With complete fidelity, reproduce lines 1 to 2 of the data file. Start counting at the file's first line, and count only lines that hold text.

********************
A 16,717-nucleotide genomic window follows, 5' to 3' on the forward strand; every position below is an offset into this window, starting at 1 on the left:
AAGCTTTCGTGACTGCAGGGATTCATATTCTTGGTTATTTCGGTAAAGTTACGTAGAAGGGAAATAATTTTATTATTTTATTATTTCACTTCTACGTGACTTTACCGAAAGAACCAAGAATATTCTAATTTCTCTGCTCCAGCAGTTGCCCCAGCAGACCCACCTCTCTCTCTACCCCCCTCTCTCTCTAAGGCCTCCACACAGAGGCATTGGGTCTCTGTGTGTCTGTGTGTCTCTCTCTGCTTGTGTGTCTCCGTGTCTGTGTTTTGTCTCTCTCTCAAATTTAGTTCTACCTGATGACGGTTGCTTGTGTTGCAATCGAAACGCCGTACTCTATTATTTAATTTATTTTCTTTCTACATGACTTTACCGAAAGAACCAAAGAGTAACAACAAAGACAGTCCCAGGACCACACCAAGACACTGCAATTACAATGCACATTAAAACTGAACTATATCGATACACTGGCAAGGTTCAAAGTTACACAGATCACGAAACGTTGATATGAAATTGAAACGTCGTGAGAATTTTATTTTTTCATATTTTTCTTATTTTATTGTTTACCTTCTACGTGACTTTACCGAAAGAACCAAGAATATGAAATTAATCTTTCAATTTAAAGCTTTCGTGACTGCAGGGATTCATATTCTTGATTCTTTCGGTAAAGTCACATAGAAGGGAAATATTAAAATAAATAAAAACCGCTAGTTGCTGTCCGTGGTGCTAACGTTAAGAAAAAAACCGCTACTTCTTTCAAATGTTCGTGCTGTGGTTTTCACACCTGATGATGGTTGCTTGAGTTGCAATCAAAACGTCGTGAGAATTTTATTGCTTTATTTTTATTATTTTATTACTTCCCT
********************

A 16,717-nucleotide genomic window follows, 5' to 3' on the forward strand; every position below is an offset into this window, starting at 1 on the left:
AAGCTTTCGTGACTGCAGGGATTCATATTCTTGGTTATTTCGGTAAAGTTACGTAGAAGGGAAATAATTTTATTATTTTATTATTTCACTTCTACGTGACTTTACCGAAAGAACCAAGAATATTCTAATTTCTCTGCTCCAGCAGTTGCCCCAGCAGACCCACCTCTCTCTCTACCCCCCTCTCTCTCTAAGGCCTCCACACAGAGGCATTGGGTCTCTGTGTGTCTGTGTGTCTCTCTCTGCTTGTGTGTCTCCGTGTCTGTGTTTTGTCTCTCTCTCAAATTTAGTTCTACCTGATGACGGTTGCTTGTGTTGCAATCGAAACGCCGTACTCTATTATTTAATTTATTTTCTTTCTACATGACTTTACCGAAAGAACCAAAGAGTAACAACAAAGACAGTCCCAGGACCACACCAAGACACTGCAATTACAATGCACATTAAAACTGAACTATATCGATACACTGGCAAGGTTCAAAGTTACACAGATCACGAAACGTTGATATGAAATTGAAACGTCGTGAGAATTTTATTTTTTCATATTTTTCTTATTTTATTGTTTACCTTCTACGTGACTTTACCGAAAGAACCAAGAATATGAAATTAATCTTTCAATTTAAAGCTTTCGTGACTGCAGGGATTCATATTCTTGATTCTTTCGGTAAAGTCACATAGAAGGGAAATATTAAAATAAATAAAAACCGCTAGTTGCTGTCCGTGGTGCTAACGTTAAGAAAAAAACCGCTACTTCTTTCAAATGTTCGTGCTGTGGTTTTCACACCTGATGATGGTTGCTTGAGTTGCAATCAAAACGTCGTGAGAATTTTATTGCTTTATTTTTATTATTTTATTACTTCCCT